After work I meandered down to the pool with a book.  It was just me and a mother with her three children.  I was pretty engrossed in my book when I overheard the kids.  The older brother and his two little sisters had been playing all sorts of games.  I was admiring their imagination.  Then the mom told big brother to leave the girls alone.  I’m not sure how he was bothering them but the girls went on merrily playing “mermaid” (I assume a game they made up). Maybe it was my mother’s heart, but I felt badly for the boy.  He was about 10 and there were no others to play with in the pool.  (no, I did not jump in to the rescue, but I wanted to).  The boy went closer to the girls and said with a question, “you don’t have an ice mermaid.”  “Yes we do”, the girls yelled emphatically.  “We have every kind of mermaid…any kind we want”.  Silence.  He was shut down.  The boy was offering himself as a mermaid and it still didn’t work.  A few minutes passed.  I could almost hear the boy’s brain at work as if they were splashes in the pool. He finally declared his other brilliant idea- “I could be a shark that that you have to avoid”.  Somehow this passed the test and they once again played, splashed and laughed.  Eventually everyone had a mission to find the “purple power”.  It sounded so fun. I was kind of thirsty at this point and imagined “purple power”  as a delicious raspberry, blueberry drink, icy cold and so refreshing.  I wished I could jump in and discover the mystery.  About an hour passed.  The littlest girl, about 6 years old said. “This is the most funnest day of my life”.  I smiled and looked across to the mom, wondering if she really savored those beautiful, dramatic words.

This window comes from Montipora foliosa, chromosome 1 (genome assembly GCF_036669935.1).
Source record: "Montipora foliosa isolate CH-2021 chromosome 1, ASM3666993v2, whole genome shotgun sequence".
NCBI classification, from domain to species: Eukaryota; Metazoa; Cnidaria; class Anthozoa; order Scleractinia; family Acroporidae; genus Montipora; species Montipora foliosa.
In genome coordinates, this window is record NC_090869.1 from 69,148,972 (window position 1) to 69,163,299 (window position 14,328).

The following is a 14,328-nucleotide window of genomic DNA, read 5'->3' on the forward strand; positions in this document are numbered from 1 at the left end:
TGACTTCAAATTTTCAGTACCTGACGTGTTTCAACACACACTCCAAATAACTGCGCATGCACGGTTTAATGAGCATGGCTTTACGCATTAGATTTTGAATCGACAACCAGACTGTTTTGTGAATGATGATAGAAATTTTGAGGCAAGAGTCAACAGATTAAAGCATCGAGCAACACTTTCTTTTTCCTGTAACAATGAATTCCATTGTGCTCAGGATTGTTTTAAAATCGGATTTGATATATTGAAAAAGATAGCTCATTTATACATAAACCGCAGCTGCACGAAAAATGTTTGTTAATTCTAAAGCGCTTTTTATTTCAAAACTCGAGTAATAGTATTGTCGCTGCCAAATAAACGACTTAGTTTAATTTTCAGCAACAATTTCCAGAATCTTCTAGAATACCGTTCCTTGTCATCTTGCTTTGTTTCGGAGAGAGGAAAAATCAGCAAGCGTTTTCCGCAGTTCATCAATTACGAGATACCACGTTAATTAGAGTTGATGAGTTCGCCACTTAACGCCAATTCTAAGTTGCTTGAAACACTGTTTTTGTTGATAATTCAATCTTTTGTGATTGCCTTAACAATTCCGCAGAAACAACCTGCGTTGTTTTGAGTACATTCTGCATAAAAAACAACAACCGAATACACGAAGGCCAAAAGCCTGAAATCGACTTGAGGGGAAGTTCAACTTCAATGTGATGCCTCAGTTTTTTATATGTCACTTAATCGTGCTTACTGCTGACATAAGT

I left before they did, all the while re-living the imaginative world of the young.  What remarkable things could happen if we could keep these gifts among those we guard in our “mature” world.